With gyms and fitness facilities included in the second stage of Alberta’s economic relaunch strategy, several recreational facilities in Calgary are preparing to open their doors within the next two weeks.
The doors at the Crowchild Twin Arena will be open to the public on June 19, and arena staff are expecting the ice to be busy.
The first ice time on Friday morning at 6:45 a.m. is already sold out.
“All of our ice sold fairly quickly, and we’re down to roughly 40 spots left for the rest of the summer,” arena general manager John Helfrich said. “So we rented about 650 ice times in three days.”
The arena’s opening is accompanied by a list of guidelines to follow, including limits on the number of people inside the change rooms, with overflow space for those change rooms in the stands, as well as more stringent cleaning and directional arrows on the floors to encourage physical distancing.
According to arena staff, parents dropping their kids off for hockey practice are being asked to not come inside to limit the number of people walking around.
“We’re going to be ready for anything that comes our way as far as far as what’s new and what we have to do differently,” Helfrich said. “Other than that, we’re hoping to run as regular.”
Operations are also expected to be running as regular as possible at Breathe Parkour in northeast Calgary, with health guidelines in place.
The parkour gym is opening its doors on Monday for a camp, and then resuming classes on Tuesday.
“We’re going to be encouraging social distancing, we’re going to be doing more intermittent cleaning. But we are sports and rec, people are going to be moving and breathing heavy, so masks aren’t encouraged,” Breathe Parkour CEO Matthew Talbot said.
However, the classes will have reduced numbers and will be limited to certain parts of the gym, with a staggered schedule.
While there’s still some work to be done to prepare the gym, there is excitement for members to return after months of being cooped up inside.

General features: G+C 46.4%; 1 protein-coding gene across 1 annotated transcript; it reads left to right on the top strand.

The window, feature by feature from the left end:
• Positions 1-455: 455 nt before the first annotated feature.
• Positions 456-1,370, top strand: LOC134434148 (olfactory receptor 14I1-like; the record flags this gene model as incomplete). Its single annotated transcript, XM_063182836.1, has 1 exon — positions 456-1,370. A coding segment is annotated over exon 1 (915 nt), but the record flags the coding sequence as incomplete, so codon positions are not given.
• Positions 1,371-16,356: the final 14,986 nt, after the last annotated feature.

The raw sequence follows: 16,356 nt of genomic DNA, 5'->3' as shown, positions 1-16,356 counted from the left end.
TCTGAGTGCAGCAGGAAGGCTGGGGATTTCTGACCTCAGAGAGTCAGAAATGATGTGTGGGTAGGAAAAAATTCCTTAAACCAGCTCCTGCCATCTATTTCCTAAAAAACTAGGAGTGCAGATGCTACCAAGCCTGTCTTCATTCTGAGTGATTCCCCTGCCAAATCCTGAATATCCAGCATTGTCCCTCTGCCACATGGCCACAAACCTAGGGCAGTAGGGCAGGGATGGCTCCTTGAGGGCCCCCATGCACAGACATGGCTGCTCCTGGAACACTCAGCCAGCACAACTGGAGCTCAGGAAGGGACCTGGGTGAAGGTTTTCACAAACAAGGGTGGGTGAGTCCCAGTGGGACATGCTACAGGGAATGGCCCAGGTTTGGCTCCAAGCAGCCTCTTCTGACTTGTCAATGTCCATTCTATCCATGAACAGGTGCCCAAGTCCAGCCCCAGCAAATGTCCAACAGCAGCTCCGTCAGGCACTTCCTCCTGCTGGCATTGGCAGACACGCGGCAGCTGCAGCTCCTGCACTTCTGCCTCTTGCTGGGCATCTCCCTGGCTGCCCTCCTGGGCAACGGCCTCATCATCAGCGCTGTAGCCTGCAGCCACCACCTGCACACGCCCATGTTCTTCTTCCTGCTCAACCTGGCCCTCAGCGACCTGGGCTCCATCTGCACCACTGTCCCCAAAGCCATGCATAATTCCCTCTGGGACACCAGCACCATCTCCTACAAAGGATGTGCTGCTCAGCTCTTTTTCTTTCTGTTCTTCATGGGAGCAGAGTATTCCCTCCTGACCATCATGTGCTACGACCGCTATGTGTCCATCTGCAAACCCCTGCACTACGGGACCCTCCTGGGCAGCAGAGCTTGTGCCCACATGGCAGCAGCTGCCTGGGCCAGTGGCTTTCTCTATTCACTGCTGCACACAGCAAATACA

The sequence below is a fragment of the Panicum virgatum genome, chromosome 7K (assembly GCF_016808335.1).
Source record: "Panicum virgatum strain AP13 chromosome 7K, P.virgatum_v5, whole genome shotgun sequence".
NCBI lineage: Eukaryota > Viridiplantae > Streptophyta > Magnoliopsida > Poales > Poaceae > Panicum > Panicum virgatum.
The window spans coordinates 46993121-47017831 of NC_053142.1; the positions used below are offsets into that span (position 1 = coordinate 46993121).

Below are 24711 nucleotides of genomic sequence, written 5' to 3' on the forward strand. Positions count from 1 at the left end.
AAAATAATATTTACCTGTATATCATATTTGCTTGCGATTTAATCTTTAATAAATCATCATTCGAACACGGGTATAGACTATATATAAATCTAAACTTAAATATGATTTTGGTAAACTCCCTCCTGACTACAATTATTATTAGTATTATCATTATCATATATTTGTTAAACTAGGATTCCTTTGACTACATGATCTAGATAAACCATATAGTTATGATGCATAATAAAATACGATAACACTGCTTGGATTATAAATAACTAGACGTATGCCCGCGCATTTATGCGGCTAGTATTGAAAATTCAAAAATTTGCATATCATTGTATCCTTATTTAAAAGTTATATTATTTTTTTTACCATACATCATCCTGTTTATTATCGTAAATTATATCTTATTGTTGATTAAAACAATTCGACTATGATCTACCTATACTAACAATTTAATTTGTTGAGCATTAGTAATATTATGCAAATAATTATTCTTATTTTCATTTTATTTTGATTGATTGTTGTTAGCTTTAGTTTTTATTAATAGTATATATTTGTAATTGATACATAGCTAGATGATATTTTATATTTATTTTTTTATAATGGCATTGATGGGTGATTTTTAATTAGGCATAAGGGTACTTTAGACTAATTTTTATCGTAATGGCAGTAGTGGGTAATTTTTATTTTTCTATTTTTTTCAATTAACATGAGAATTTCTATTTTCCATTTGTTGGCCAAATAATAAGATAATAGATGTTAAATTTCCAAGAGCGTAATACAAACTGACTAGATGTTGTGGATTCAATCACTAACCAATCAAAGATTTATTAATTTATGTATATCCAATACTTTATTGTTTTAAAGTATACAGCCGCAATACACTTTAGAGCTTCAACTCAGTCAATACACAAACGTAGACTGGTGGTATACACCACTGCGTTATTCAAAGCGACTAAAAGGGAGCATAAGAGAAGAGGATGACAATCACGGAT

“We know that one of the biggest challenges during the lockdown was mental health — people need social interaction, they need to get outside, and I think this is going to be a really big step in the right direction,” Talbot said. “We also understand there is going to be some residual anxiety out there, so we’re being very flexible with our members on how they return.”
Meanwhile, the City of Calgary is working on re-opening some of its facilities to the public.
Last week, Mayor Naheed Nenshi said officials hope to have some facilities reopened on or before July 20.
City-owned golf courses, and some athletic parks including the soccer centre are already opened to the public.
According to city officials, work is underway to re-open four ice surfaces by the end of June as well as four aquatic and fitness centres as a start.
“Our Number 1 concern is around the health and safety of not only the citizens but our employees, and so we’re really looking at the guidelines provided by the province and interpreting them for what that means in operating,” City of Calgary recreation regional superintendent Michelle Tait said.
“When families and children and seniors come back into our facilities, that they’re safe and that we have all the proper protocols in place. Additionally, for our employees who are working in those environments.”
In the meantime, the city is soon launching some of its summer day camp programs with health measures including outdoor active and arts programs.
Registration for those programs will begin June 25, and the camps themselves will start on July 6.